by Tom Castaldi
The Landing is the westernmost block of old Columbia Street, one of the few remaining clusters of structures from the 19th- and early 20th-century center of Fort Wayne. The oldest commercial area in Fort Wayne, it was designated an historic district in 1965 and saved from the general destruction of the rest of Columbia Street.
In 1994, the Landing won recognition in the National Register of Historic Places. Originally, Columbia Street was an unplanned track that led westward from the U.S. fort at the confluence of the rivers. Along the primitive track, which led eventually to the beginnings of the portage, the first trading houses were built. In one of those houses, Washington Hall, Allen County was officially organized.
The street itself was named for Dana Columbia who had built a substantial log hotel for canal travelers. In the canal era (1830s-1860s), the area of West Columbia was known as “The Docks” and the area at the end of The Landing was characterized by the large Orbison Basin in which bloats could be turned around.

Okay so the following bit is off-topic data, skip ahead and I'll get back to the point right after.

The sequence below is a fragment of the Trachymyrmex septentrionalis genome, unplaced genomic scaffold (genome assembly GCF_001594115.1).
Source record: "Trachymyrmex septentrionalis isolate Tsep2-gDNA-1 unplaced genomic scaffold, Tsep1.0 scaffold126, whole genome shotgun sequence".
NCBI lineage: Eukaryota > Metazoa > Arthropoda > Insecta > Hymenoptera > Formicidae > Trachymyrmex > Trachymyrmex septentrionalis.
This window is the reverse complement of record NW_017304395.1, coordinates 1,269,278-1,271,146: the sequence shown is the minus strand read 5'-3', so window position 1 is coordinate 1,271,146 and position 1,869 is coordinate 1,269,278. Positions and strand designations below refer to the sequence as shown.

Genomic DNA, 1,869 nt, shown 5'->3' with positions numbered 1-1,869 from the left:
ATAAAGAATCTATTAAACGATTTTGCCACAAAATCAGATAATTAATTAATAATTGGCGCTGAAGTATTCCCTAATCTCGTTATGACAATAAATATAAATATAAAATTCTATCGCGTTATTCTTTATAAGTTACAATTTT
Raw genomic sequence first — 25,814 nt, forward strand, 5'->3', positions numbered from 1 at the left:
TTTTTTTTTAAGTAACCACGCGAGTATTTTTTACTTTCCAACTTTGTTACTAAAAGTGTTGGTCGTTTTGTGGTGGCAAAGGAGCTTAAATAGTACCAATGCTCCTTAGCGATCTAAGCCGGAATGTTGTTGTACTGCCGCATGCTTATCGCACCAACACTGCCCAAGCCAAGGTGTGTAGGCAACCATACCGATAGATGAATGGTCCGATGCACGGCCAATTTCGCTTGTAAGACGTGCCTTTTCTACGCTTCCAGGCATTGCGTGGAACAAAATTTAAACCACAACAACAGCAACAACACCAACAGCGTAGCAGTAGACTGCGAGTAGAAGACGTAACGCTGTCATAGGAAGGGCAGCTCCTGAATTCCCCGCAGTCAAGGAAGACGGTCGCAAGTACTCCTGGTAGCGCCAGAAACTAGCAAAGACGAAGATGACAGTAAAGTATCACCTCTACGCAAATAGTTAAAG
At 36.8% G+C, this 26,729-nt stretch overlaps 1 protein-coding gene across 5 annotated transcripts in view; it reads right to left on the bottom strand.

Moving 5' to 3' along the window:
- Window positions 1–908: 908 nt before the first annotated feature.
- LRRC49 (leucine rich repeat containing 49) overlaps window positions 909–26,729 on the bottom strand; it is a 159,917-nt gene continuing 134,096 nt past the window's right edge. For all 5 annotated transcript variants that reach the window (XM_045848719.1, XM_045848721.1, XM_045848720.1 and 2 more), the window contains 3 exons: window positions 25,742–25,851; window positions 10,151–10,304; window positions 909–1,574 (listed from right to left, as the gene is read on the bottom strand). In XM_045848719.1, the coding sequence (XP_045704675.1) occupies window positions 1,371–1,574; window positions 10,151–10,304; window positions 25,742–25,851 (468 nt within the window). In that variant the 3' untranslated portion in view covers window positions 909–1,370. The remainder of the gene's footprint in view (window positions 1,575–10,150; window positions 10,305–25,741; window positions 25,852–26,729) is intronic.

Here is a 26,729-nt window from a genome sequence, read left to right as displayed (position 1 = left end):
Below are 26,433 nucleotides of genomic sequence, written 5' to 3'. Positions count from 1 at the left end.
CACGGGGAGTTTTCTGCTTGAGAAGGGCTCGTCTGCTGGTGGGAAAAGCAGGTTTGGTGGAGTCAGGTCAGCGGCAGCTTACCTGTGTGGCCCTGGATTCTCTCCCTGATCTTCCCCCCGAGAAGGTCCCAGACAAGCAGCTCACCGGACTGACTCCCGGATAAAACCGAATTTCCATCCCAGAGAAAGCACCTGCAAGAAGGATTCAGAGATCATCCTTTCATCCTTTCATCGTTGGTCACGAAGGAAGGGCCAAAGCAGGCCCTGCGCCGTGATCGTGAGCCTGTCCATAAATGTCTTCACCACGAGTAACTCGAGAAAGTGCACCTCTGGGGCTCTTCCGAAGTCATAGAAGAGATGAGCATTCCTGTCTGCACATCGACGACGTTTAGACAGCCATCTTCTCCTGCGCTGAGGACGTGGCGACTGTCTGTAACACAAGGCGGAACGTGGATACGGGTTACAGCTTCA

The pioneer community received its biggest boost when the great Wabash and Erie Canal made its way through Fort Wayne where the present-day railroad track elevation stands.
Warehouses and businesses began to spring up next to the canal, making the mud street the busiest place in town. After the canal passed its heyday (in the 1870s) and the railroads took its place in the same right of way, Columbia Street continued to prosper as a commercial depot.
On the upper floor of the business on the northwest corner of Columbia and Calhoun streets, Thomas Edison lived for a short time when, in 1864, he worked for the railroad as a telegraph operator. That building was destroyed in 1980. In the same building, which in later years was called the Old Drug Company, druggist Joseph and Cornelius Hoagland and their partner Thomas Biddle developed the formula that became Royal Baking Powder. Elsewhere, the west end of Columbia Street became famous for its hotels, such as the Wayne and the Randall.
Originally published in Fort Wayne Magazine, “Along the Heritage Trail with Tom Castaldi– May June 2004, No. 5 pp. 74-75)